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Why ‘Experts’ Get So Confused about Legal Rights for Nonhumans

By Michael Mountain

Is their confusion perhaps deliberate?

Western lowland gorilla (Gorilla gorilla gorilla) mother feeding with baby investigating grass. Captive, France

An article in The Week asks: “Should Apes Have Legal Rights?” As the Nonhuman Rights Project prepares to file its first lawsuit asking a court to recognize a nonhuman as having the fundamental right to bodily liberty, this is just one of many media outlets that are increasingly posing the question and inviting “experts” on all sides to comment.

On the “yes, they should” side, this latest article notes that all the great apes can learn and use language and express emotions. The writers quote Jane Goodall of the Nonhuman Rights Project as saying that "There is no sharp line dividing us from the chimpanzee or from any of the great apes … [They] share up to 98.7 percent of their DNA with humans.”

Arguing against giving legal rights to nonhumans, Steve Jones, a professor of genetics at the University of London, says that even mice share 90 percent of our DNA. "Should they get 90 percent of human rights?" he asks. "Where do you stop?"

Human rights are for humans. Chimpanzee rights would be for chimpanzees.But wait! With almost magical sleight of hand, Professor Jones has just cleverly changed the subject. None of us have said anything about giving chimpanzees “human rights”? And that’s where the whole article goes off the rails – as these debates so often do, especially when the writers and TV hosts just swallow what these “experts” are saying without ever calling them on what they’re saying.

Nobody who’s arguing that certain nonhuman animals should be recognized as having fundamental rights based on their levels of cognition and autonomy has ever suggested that they should have “human rights.” Human rights are for humans. Chimpanzee rights would be for chimpanzees. And Dr. Jones’s argument is nothing more than a straw man.

When we talk of fundamental rights for such nonhumans as chimpanzees, we’re talking primarily about the basic rights to bodily liberty (i.e. not to be locked up for life in a cage) and bodily integrity (not to be invasively experimented on). Rights that are obviously to do with humans, like the right to vote or equal pay for equal work, are obviously completely irrelevant to nonhumans.

It’s hard to imagine that supposedly intelligent people like Professor Jones are really so confused. What seems more likely is that they’re trying to confuse the rest of us. And this becomes yet more obvious when The Week interviews another naysayer, the head of the Institute for Creation Research:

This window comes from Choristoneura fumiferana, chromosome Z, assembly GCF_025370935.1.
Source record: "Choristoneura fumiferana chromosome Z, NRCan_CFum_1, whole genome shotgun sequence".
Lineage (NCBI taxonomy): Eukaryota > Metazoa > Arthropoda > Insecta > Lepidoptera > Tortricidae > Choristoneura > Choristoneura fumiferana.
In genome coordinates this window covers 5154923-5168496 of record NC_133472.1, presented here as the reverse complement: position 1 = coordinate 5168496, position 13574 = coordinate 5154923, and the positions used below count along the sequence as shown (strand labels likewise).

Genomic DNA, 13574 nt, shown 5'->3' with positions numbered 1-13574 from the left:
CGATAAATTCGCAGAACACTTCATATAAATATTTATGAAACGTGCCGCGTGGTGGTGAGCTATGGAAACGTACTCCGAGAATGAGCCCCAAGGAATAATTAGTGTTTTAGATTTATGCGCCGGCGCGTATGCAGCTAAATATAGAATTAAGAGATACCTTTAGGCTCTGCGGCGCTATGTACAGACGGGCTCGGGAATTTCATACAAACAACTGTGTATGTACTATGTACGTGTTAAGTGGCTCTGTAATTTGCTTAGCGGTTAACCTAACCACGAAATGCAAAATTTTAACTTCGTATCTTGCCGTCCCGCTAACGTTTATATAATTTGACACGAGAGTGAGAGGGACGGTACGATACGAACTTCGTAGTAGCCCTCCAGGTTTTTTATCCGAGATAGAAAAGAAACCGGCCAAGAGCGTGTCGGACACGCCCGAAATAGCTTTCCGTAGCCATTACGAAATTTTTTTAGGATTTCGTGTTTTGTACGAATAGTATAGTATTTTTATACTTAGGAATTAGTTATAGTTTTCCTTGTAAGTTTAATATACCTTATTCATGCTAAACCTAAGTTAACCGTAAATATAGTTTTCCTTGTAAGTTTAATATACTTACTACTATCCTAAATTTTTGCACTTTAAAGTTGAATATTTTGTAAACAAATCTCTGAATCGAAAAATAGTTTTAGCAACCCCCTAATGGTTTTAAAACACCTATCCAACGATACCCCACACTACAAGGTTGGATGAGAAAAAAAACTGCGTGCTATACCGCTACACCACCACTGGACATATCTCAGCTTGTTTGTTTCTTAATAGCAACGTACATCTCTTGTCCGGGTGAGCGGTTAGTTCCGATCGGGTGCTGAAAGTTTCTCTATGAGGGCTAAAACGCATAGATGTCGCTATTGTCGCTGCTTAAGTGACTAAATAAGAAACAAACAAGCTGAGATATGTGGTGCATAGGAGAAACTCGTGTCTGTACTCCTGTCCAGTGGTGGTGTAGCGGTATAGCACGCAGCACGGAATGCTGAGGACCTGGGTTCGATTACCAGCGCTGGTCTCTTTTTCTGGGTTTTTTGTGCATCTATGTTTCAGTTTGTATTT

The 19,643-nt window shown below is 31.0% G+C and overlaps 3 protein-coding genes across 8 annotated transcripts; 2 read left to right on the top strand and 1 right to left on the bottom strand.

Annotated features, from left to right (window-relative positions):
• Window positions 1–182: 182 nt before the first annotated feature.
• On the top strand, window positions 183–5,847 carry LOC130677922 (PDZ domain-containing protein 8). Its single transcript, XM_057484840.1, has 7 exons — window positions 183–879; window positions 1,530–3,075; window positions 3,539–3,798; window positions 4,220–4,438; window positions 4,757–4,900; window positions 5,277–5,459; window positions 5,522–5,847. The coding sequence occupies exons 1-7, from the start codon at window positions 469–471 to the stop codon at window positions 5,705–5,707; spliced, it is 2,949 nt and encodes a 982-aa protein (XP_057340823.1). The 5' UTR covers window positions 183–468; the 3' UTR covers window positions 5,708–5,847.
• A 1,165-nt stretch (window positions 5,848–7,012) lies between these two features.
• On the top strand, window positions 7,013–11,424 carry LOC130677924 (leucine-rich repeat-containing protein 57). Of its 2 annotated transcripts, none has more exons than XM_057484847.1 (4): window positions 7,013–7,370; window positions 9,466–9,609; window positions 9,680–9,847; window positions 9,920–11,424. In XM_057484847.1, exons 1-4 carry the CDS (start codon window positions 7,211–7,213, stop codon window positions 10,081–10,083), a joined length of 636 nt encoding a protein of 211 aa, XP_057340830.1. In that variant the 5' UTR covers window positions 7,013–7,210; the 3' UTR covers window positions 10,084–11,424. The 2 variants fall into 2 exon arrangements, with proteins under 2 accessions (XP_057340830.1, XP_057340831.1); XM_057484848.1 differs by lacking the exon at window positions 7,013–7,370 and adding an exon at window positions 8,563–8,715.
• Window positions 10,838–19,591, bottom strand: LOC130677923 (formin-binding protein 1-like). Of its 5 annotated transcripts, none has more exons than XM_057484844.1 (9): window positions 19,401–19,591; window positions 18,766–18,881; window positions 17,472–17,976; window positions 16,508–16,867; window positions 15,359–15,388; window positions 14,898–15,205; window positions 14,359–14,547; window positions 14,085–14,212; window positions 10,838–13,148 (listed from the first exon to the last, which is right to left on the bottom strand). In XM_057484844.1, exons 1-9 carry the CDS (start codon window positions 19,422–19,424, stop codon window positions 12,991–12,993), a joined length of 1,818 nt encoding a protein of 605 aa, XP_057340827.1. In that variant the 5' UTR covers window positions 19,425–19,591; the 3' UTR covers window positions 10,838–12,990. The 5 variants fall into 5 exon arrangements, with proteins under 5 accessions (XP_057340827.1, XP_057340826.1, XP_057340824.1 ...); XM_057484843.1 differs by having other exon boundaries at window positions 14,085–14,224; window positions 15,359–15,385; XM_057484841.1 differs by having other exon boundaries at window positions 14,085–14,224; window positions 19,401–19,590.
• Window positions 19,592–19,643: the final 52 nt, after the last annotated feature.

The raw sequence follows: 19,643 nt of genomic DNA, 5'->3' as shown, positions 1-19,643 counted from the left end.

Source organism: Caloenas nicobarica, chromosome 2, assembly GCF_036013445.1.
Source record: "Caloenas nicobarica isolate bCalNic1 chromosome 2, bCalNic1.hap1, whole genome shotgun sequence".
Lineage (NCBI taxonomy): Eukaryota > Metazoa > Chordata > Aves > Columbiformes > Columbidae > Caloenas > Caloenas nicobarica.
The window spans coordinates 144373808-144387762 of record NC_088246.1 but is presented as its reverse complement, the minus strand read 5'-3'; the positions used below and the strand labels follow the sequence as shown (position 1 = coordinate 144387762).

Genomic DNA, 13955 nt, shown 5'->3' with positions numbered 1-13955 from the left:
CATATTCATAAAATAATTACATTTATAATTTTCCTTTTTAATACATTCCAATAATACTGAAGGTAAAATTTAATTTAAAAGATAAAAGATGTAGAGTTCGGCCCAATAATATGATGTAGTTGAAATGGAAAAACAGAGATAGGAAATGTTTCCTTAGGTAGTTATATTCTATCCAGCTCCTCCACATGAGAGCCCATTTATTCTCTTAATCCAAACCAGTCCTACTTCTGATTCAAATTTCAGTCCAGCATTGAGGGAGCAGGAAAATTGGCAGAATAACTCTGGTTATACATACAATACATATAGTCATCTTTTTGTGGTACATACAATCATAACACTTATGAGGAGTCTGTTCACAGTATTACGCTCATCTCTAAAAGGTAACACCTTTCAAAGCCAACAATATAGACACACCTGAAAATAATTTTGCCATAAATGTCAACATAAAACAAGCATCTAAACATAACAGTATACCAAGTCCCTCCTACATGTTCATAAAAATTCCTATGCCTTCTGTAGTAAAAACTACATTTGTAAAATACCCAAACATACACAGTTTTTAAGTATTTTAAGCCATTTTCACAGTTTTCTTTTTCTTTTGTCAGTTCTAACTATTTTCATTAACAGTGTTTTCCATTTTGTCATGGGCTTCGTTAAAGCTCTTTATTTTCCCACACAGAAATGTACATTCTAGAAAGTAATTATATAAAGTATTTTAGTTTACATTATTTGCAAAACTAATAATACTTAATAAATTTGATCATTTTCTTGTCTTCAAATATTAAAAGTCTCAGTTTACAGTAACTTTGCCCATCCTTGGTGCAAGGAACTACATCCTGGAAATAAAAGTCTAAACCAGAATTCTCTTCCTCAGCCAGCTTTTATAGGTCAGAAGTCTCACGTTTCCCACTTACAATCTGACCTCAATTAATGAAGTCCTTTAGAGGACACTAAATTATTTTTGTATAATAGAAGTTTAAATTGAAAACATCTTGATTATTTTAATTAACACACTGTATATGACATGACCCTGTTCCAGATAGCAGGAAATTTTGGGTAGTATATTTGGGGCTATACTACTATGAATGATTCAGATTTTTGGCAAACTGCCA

Humans have rights because we live under a moral code, said John D. Morris, an evolutionary creationist. Animals have no understanding of that code. "No ape has any awareness of right or wrong," he said. "If a loose chimp steals a picnic basket in the park, does he go to jail?"

Mr. Morris, who, according to the Institute for Creation Research, is "best known for leading expeditions to Mt. Ararat in search of Noah’s Ark," may sound like he knows what he’s talking about, but again, what he says is completely untrue. Just for starters:

* It’s not because “we live under a moral code” that we humans have granted ourselves certain fundamental rights, like the right to life and liberty. (The Founding Fathers were among those who considered certain basic rights to be "unalienable" – i.e. having nothing to do with moral codes.)

* And when Mr. Morris notes that a chimpanzee can’t be sent to jail for stealing, and therefore doesn’t deserve rights, he conveniently forgets that a five-year-old child is also not held morally accountable, and that children have basic rights irrespective of the moral codes and obligations that apply to adults.

Is Mr. Morris truly unaware of all this? Or is he, like Professor Jones, just trying to confuse us all with phony straw-man arguments?

Just for the record, the legal system in this country generally recognizes at least four different categories of rights: claim rights, liberty rights, immunity rights, and power rights. If that’s all gobbledygook to you, don’t worry about it. But people like Professor Jones and Mr. Morris, who want to exercise their right to pontificate on the rights of humans and other animals, don’t understand it either.

And when can’t demonstrate that they know what they’re talking about, the rest of us can happily exercise our right to ignore them.

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